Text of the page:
cover for A Barroom Bransle back for A Barroom Bransle

A Barroom Bransle


This album was never released on CD, only on tape. We called it "Musick for the Current Middle Ages", and created it for exactly one audience, our friends in the SCA (Society for Creative Anachronism). The title is a pun: "bransle" is pronounced "brawl". In the cover picture, you can see the dancers performing a bransle around the edge of the beer glass. This cover picture is the one I created when I thought I would make it available on CD, not the one from the tape.

The band at that point was:

We also brought in some other help. Linda VonBraskat and her daughter Ceridwen (now named Sabre) sang Linda's song Fair Mistland. The extra voices in Sumer are Arielle Dark, Patti Wildermuth, and Paul Johnson. All the keyboards Elton didn't play live were played by his computer, "Willie Macintosh". (It can be hard to tell which those are. He's pretty good at sequencing. Your best clue is, he doesn't really play the piano very well.)

We've been privileged over the years to work with some fabulous bass players. Sean was one of those, and in some ways remains our (forgive me) bassist for comparison. Along with the bass, he played the recorders and dumbek, and sang. He was responsible for the insidious arrangement of Pipe on the Hob on Lovers, and did most of the mixing for this album.

On these songs, any time you hear live drums being played, it's Sean, except for the bodhran on Black Swan Rises, which is Jennifer, and those on Twa Corbies, which is all of us. The occasional mandolin and live keyboard is Elton, who also programmed the other keyboard parts.

This album is unusual in that Leigh Ann plays three separate fiddles on it: her usual five-string violin/viola, a hardanger fiddle, and a medieval reconstruction that she made herself. It wasn't a very good one, but she made it so we had to use it. Sean absolutely hated trying to record that fiddle, saying it was the only instrument he ever heard that sounded harsh in all its frequency ranges. Which, thinking about it, probably makes it a true medieval reconstruction.

You can download the recordings! Right-click on the track name, select "Save Target As..." (IE) or "Save Link As..." (Firefox).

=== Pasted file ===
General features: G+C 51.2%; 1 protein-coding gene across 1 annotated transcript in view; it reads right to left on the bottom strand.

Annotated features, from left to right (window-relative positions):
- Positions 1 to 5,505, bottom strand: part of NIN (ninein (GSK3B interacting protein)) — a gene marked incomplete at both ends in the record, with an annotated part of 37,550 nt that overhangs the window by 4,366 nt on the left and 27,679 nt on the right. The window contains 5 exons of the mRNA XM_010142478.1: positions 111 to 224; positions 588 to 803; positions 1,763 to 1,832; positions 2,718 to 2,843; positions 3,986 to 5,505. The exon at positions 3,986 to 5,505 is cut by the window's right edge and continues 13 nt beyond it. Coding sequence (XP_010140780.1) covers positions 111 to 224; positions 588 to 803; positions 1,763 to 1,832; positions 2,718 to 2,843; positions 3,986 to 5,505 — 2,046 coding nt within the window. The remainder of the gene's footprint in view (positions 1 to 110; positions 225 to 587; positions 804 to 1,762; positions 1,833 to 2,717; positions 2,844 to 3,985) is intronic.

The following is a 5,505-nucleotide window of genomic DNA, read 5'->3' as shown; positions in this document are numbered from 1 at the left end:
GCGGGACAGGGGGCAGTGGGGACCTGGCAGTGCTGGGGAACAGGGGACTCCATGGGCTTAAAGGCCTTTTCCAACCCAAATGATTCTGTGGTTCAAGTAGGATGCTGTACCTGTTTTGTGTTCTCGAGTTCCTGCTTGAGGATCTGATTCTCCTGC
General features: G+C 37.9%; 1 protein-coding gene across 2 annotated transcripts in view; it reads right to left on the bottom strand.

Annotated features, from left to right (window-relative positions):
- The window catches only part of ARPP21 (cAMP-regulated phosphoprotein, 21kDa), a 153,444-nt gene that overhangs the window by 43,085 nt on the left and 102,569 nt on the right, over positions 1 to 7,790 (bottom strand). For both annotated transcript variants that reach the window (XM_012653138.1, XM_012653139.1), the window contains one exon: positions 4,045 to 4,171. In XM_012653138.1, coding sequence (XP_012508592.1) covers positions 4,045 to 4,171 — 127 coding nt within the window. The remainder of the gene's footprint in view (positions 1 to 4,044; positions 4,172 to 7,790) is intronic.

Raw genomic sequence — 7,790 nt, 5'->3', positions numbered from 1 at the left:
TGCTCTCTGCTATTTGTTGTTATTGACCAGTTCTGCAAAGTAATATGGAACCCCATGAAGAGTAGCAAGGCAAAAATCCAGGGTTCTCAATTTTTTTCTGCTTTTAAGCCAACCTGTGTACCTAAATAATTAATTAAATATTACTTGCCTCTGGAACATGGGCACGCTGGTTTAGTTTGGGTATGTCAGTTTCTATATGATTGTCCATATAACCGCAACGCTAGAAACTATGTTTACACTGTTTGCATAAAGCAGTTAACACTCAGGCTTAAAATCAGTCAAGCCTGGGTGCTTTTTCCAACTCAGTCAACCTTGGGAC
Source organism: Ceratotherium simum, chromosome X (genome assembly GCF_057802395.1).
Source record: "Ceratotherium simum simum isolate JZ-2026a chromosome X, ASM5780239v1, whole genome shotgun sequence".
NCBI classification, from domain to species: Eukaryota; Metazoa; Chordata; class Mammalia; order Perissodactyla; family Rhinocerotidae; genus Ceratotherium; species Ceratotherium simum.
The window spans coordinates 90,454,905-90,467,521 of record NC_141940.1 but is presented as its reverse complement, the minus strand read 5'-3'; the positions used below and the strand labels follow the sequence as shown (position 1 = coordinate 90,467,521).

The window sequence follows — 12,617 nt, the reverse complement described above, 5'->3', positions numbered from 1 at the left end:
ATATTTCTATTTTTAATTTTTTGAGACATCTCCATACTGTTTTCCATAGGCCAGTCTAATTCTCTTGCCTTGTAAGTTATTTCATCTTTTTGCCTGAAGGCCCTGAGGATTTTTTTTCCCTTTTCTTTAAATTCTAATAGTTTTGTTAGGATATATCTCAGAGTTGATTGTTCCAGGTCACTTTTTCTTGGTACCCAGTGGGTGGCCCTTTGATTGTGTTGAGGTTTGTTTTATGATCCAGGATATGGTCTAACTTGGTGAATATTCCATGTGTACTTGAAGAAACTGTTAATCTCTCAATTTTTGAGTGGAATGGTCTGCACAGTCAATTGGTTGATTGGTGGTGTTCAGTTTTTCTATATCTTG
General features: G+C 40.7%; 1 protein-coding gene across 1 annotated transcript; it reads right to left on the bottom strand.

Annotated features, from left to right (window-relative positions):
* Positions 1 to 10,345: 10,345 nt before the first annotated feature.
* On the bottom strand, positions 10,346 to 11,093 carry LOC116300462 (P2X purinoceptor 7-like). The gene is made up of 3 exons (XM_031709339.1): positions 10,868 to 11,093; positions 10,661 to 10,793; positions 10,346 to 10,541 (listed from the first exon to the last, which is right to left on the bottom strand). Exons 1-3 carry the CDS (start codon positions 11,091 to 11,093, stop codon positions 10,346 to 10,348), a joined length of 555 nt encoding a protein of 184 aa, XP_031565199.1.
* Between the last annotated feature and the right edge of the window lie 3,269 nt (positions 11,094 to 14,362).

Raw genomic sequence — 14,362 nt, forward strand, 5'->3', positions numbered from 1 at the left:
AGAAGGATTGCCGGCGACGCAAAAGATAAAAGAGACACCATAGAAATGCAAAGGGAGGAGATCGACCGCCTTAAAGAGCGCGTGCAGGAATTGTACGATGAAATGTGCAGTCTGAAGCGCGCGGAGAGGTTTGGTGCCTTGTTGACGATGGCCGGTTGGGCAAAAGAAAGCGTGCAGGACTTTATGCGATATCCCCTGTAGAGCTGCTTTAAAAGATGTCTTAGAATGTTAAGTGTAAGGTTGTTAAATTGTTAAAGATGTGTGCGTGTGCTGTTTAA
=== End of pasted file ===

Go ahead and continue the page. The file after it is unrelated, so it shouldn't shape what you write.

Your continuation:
1 Sumer Is y-Cumen In 128 kb, 2.4 Mb
English, ca. 1250 A.D. Voices, in order of appearance: Leigh Ann, Sean, Elton, Jennifer Tifft, Arielle Dark, Patti Wildermuth, Paul Johnson.
2 A Barroom Bransle 128 kb, 4.3 Mb Leigh Ann wrote the first of these 3 tunes. The rest are from Playford.
3 The Unquiet Grave 128 kb, 3.6 Mb
This is British Isles traditional. Willie played the drums.
4 The Great Selchie of Sule Skerry 128 kb, 6.4 Mb
Another British Isles traditional. The whale noises on this track are Leigh Ann's fiddle and Sean's recorder.
5 Corn That Springeth Green 128 kb, 3.2 Mb
Leigh Ann wrote this alternate take on John Barleycorn, using the melody from the French carol of the same name. The first verse is from that carol.
6 Trotto é Saltarello 128 kb, 2.7 Mb A pair of Italian dances.
7 The Twa Corbies 128 kb, 3.3 Mb
This is a Scottish border ballad, a popular favorite of British Isles folk bands. We changed a few words in the text. For this, Elton, Leigh Ann, and Jennifer each played a bodhran.
8 The Hole in the Wall 128 kb, 5.4 Mb This English country dance was a local SCA dance favorite when we recorded it.
9 To The West 128 kb, 4.6 Mb
Leigh Ann wrote this. This song annoyed Elton to record as no other that we ever did: he recorded a staggeringly beautiful guitar part ... but when we played it back, it was full of electronic noise and was entirely useless. So he did it again, but never quite recaptured that performance.
10 Black Swan Rises 128 kb, 1.9 Mb
Leigh Ann wrote this.
11 Fair Mistland 128 kb, 3.9 Mb
Linda VonBraskat wrote this. Linda and her daughter Ceridwen sang it.
12 Chivalry, Honor, and Love 128 kb, 3.3 Mb
Jennifer wrote this.
13 Red Cross Knight 128 kb, 2.9 Mb
Leigh Ann wrote this as an example of a French trouvère ballad. The subject of the song spent a couple years getting asked whether it was about him. Well ... yes.
14 The Corpus Christi Carol 128 kb, 2.9 Mb
15 Ah, Robin 128 kb, 1.8 Mb
English, by William Cornysshe. Mr. Cornysshe wrote the first three vocal lines of our rendition; Elton did the other two. Voices: Elton, Jennifer Tifft, Sean, Patti Wildermuth, Leigh Ann.
16 Chì Mi na Mórbheanna 128 kb, 4.6 Mb
This bonus track wasn't on the original tape. Rather, it came from a demo we did while we were working with Mark Ungar in 1992, although Mark doesn't appear on this track.